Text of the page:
There are several types of Mahogany: Honduran and West Indian or Cuban. Honduran Mahogany is also known as Honduras Mahogany, American Mahogany, Genuine Mahogany, Big-Leaf Mahogany and Brazilian Mahogany. The tree grows from Southern Mexico to central South America and is also grown in plantations as well as on parts of the Gold and Ivory coasts of Africa.
Mahogany’s heartwood colour can vary from a pale pinkish brown to a darker reddish brown and its colour tends to darken with age. Mahogany also exhibits an optical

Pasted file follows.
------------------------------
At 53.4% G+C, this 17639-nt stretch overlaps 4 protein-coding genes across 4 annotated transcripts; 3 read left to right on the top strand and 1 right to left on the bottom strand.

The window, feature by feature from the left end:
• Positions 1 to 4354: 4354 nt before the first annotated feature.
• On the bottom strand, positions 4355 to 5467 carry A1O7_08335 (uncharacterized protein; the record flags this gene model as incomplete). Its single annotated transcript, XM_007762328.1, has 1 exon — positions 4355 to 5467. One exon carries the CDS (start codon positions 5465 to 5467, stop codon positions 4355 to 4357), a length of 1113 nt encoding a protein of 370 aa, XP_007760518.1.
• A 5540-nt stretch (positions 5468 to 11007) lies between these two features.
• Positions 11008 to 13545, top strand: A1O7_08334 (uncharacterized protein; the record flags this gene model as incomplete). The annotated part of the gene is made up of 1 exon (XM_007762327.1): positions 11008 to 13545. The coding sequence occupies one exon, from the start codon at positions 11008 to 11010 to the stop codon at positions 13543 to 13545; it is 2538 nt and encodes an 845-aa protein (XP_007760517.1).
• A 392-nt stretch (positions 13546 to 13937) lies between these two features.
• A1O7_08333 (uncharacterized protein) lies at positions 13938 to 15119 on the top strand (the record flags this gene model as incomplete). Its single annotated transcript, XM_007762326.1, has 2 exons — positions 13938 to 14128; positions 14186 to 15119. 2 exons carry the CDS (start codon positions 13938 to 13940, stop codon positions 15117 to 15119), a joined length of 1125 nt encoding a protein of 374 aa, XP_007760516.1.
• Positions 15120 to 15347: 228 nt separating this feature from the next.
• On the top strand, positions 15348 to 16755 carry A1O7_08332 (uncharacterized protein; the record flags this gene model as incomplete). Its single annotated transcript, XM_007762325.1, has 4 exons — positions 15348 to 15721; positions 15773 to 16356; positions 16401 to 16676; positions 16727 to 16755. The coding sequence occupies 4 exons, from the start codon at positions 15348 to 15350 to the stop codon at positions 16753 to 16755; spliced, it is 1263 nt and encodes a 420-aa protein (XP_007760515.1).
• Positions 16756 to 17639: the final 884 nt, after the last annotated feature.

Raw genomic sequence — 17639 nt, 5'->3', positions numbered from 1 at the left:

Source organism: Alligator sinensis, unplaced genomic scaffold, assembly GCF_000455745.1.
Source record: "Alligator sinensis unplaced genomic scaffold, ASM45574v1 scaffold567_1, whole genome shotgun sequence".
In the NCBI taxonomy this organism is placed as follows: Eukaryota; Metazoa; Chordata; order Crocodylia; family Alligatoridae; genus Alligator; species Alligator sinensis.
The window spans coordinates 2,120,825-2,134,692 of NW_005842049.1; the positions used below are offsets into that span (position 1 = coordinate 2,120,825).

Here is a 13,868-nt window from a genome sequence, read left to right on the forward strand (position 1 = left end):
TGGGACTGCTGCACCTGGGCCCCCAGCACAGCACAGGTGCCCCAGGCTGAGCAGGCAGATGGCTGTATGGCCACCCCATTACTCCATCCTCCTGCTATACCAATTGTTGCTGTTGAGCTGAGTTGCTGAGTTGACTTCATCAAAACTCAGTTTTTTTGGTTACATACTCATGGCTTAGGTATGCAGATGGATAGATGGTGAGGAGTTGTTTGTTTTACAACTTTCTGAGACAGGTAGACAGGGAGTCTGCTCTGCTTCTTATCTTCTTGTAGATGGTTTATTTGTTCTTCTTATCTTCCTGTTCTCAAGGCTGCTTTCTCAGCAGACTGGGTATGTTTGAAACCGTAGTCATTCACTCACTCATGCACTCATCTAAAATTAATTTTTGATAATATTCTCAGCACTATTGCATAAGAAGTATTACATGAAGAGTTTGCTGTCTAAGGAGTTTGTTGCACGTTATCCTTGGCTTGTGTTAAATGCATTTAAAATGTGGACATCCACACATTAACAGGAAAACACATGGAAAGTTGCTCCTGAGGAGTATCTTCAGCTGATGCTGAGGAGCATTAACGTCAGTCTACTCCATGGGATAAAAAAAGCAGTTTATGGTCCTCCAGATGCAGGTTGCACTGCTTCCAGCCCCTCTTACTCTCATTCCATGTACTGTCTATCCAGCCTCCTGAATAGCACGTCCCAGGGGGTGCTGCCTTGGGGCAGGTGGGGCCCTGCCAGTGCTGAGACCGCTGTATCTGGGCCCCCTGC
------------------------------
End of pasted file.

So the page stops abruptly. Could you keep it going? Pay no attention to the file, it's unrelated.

phenomenon known as chatoyancy which causes the colour to shift based on the eye’s reflection.
Mahogany is prized for its beauty, durability and colour. It is very easy to work and works with tools and machines well, except for sections with figured grain, which can tear out or chip during machining. It sands very easily and turns, glues, stains, and finishes well. Not to forget it is resistant to termites.
Mahogany is vulnerable to insects (other than termites).
Mahogany is used for boat building, furniture, cabinetry, turned objects, veneers, musical instruments and carving.